Tennis Elbow

Dr. Nadheer K M (AIIMS)MBBS

January 11, 2019

April 21, 2021

Tennis Elbow
Tennis Elbow

What is Tennis Elbow?

A tennis elbow, which is medically known as lateral epicondylitis, is a condition in which the tendons attaching the forearm muscles to the elbow joint are inflamed and swollen due to excess and repetitive strain on the elbow. A repetitive action stressing over the tendons commonly seen while playing sports, such as tennis or other strenuous games, can result in this condition. It is a common condition seen in players of cricket, tennis, badminton and squash.

What are the main signs and symptoms?

The symptoms of tennis elbow gradually increase with time and worsen if overlooked. The most common signs of this condition developing are

  • Constant pain on the outside and around the elbow joint
  • Loss of grip
  • Pain and stiffness in performing small tasks involving movement at the elbow joint
  • Swelling and redness over the elbow joint

What are the main causes?

The main cause of developing a tennis elbow is performing strenuous actions repeatedly on the elbow joint, which damages the ligaments. Other causes of developing this condition are:

  • Playing sports, which require upper arm strength, e.g., tennis, squash
  • Other activities, such as javelin throw, discus throw, and activities involved in gardening

How is it diagnosed and treated?

The physician may perform a physical examination and inquire about what actions lead to the appearance of the symptoms. The doctor may order certain tests to confirm if there is any damage to the tendons and muscles:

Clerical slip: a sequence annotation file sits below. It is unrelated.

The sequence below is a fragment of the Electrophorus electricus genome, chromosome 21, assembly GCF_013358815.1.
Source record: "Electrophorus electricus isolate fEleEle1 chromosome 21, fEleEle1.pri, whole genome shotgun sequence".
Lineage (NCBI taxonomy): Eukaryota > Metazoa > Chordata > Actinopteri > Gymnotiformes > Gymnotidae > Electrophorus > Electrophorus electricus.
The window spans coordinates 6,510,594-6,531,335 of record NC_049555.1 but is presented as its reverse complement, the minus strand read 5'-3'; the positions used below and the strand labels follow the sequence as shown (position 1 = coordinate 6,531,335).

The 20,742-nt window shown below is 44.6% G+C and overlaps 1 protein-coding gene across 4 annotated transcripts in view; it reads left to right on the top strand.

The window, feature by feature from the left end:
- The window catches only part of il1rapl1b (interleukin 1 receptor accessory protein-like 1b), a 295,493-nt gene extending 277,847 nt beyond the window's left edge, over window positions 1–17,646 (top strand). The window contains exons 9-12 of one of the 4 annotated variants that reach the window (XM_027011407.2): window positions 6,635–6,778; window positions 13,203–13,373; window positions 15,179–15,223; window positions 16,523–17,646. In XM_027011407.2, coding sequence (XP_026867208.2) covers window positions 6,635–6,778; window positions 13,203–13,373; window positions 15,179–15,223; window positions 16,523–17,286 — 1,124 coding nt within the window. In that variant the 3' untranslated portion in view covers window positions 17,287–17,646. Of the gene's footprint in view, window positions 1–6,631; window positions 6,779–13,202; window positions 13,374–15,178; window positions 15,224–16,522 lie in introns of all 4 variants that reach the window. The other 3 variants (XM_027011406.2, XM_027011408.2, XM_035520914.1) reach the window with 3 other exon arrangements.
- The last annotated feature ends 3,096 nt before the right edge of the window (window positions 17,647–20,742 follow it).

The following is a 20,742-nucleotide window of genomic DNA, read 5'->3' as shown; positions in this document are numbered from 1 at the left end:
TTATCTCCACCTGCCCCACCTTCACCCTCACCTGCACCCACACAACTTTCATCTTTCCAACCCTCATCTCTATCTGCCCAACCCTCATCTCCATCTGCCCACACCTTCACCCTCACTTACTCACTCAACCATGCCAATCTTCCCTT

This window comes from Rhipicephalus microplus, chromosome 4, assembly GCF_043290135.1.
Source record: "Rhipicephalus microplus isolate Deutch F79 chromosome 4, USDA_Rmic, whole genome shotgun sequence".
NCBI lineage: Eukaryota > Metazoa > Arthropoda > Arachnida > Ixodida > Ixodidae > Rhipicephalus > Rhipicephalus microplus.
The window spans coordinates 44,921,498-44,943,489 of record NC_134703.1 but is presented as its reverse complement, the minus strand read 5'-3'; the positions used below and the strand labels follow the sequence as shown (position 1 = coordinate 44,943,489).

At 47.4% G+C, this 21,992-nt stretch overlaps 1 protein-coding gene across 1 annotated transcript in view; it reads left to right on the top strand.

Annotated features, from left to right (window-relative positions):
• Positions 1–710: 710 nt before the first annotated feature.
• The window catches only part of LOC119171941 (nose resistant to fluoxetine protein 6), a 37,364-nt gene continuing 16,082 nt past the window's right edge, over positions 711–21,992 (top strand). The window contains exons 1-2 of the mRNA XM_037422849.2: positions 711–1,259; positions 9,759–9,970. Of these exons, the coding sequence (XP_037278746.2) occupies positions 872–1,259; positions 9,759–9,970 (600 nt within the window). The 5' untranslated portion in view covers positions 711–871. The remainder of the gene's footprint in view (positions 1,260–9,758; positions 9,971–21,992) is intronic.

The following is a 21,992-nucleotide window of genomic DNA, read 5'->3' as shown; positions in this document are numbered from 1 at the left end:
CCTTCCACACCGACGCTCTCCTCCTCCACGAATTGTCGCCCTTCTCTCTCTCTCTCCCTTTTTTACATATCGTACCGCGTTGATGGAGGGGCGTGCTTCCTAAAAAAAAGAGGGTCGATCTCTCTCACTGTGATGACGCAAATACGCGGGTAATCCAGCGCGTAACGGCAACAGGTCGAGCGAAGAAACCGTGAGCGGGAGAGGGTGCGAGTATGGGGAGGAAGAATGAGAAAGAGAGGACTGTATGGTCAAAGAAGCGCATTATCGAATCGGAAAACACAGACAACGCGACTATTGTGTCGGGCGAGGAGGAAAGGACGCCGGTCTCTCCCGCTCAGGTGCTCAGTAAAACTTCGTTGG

• X-ray
  • MRI scan
  • Electromyography (EMG) to inspect any nerve damage

Both surgical and non-surgical treatments are available for the condition. Most cases of tennis elbow can be managed without surgery. The treatment options include

  • Physical therapy
  • Anti-inflammatory medicines
  • Rest and avoidance of any strenuous activity

If the condition worsens, the ligaments are operated and the damaged tendons are repaired. This, however, requires rehabilitation to regain the strength. Overall, the condition is not so threatening and is mostly treatable non-surgically.


  1. National Health Service [Internet]. UK; Tennis elbow.
  2. MedlinePlus Medical Encyclopedia: US National Library of Medicine; Tennis elbow
  3. Buchanan BK, Varacallo M. Tennis Elbow (Lateral Epicondylitis) . [Updated 2019 Jan 20] In: StatPearls [Internet]. Treasure Island (FL): StatPearls Publishing; 2019 Jan-.
  4. healthdirect Australia. Tennis elbow. Australian government: Department of Health
  5. HealthLink BC [Internet] British Columbia; Tennis Elbow

Medicines for Tennis Elbow

Medicines listed below are available for Tennis Elbow. Please note that you should not take any medicines without doctor consultation. Taking any medicine without doctor's consultation can cause serious problems.

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Dr. Nadheer K M (AIIMS)